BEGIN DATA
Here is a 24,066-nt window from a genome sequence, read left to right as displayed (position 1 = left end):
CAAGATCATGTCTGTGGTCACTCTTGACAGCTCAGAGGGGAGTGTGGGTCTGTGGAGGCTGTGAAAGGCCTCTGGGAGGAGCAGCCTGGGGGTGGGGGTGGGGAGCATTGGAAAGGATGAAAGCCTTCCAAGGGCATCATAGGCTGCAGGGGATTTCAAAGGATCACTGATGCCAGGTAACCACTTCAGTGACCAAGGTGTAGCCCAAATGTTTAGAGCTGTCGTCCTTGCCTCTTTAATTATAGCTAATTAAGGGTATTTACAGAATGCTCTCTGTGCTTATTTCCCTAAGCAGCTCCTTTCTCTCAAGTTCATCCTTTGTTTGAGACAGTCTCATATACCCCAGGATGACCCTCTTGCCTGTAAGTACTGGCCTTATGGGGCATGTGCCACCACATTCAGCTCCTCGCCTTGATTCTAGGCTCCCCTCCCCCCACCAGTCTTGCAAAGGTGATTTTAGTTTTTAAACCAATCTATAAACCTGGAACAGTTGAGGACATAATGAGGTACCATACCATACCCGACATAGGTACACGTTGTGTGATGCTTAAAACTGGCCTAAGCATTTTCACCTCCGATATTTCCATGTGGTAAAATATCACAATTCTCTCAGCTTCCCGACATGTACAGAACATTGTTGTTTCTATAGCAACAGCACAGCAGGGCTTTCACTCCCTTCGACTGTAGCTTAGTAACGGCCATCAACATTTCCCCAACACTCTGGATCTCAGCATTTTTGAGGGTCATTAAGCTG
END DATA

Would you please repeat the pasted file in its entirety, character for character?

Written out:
Here is a 24,066-nt window from a genome sequence, read left to right as displayed (position 1 = left end):
CAAGATCATGTCTGTGGTCACTCTTGACAGCTCAGAGGGGAGTGTGGGTCTGTGGAGGCTGTGAAAGGCCTCTGGGAGGAGCAGCCTGGGGGTGGGGGTGGGGAGCATTGGAAAGGATGAAAGCCTTCCAAGGGCATCATAGGCTGCAGGGGATTTCAAAGGATCACTGATGCCAGGTAACCACTTCAGTGACCAAGGTGTAGCCCAAATGTTTAGAGCTGTCGTCCTTGCCTCTTTAATTATAGCTAATTAAGGGTATTTACAGAATGCTCTCTGTGCTTATTTCCCTAAGCAGCTCCTTTCTCTCAAGTTCATCCTTTGTTTGAGACAGTCTCATATACCCCAGGATGACCCTCTTGCCTGTAAGTACTGGCCTTATGGGGCATGTGCCACCACATTCAGCTCCTCGCCTTGATTCTAGGCTCCCCTCCCCCCACCAGTCTTGCAAAGGTGATTTTAGTTTTTAAACCAATCTATAAACCTGGAACAGTTGAGGACATAATGAGGTACCATACCATACCCGACATAGGTACACGTTGTGTGATGCTTAAAACTGGCCTAAGCATTTTCACCTCCGATATTTCCATGTGGTAAAATATCACAATTCTCTCAGCTTCCCGACATGTACAGAACATTGTTGTTTCTATAGCAACAGCACAGCAGGGCTTTCACTCCCTTCGACTGTAGCTTAGTAACGGCCATCAACATTTCCCCAACACTCTGGATCTCAGCATTTTTGAGGGTCATTAAGCTG